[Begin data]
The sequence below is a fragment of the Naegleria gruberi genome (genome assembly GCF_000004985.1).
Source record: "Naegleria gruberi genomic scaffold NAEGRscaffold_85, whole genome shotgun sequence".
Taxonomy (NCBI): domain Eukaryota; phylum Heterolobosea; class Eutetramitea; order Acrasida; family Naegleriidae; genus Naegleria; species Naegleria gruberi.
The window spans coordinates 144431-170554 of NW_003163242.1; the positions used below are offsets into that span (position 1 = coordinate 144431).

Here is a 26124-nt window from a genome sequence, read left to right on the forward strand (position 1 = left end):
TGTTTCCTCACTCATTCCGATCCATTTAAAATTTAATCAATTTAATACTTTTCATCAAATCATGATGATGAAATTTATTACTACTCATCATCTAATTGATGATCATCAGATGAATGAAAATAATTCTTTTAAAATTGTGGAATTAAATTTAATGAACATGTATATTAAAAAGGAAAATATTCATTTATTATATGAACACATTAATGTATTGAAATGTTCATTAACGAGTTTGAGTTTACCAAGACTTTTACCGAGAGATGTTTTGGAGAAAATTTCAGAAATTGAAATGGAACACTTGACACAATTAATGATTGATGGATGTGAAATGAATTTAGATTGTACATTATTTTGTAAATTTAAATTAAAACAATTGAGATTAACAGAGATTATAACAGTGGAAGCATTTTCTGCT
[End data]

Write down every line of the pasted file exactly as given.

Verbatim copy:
The sequence below is a fragment of the Naegleria gruberi genome (genome assembly GCF_000004985.1).
Source record: "Naegleria gruberi genomic scaffold NAEGRscaffold_85, whole genome shotgun sequence".
Taxonomy (NCBI): domain Eukaryota; phylum Heterolobosea; class Eutetramitea; order Acrasida; family Naegleriidae; genus Naegleria; species Naegleria gruberi.
The window spans coordinates 144431-170554 of NW_003163242.1; the positions used below are offsets into that span (position 1 = coordinate 144431).

Here is a 26124-nt window from a genome sequence, read left to right on the forward strand (position 1 = left end):
TGTTTCCTCACTCATTCCGATCCATTTAAAATTTAATCAATTTAATACTTTTCATCAAATCATGATGATGAAATTTATTACTACTCATCATCTAATTGATGATCATCAGATGAATGAAAATAATTCTTTTAAAATTGTGGAATTAAATTTAATGAACATGTATATTAAAAAGGAAAATATTCATTTATTATATGAACACATTAATGTATTGAAATGTTCATTAACGAGTTTGAGTTTACCAAGACTTTTACCGAGAGATGTTTTGGAGAAAATTTCAGAAATTGAAATGGAACACTTGACACAATTAATGATTGATGGATGTGAAATGAATTTAGATTGTACATTATTTTGTAAATTTAAATTAAAACAATTGAGATTAACAGAGATTATAACAGTGGAAGCATTTTCTGCT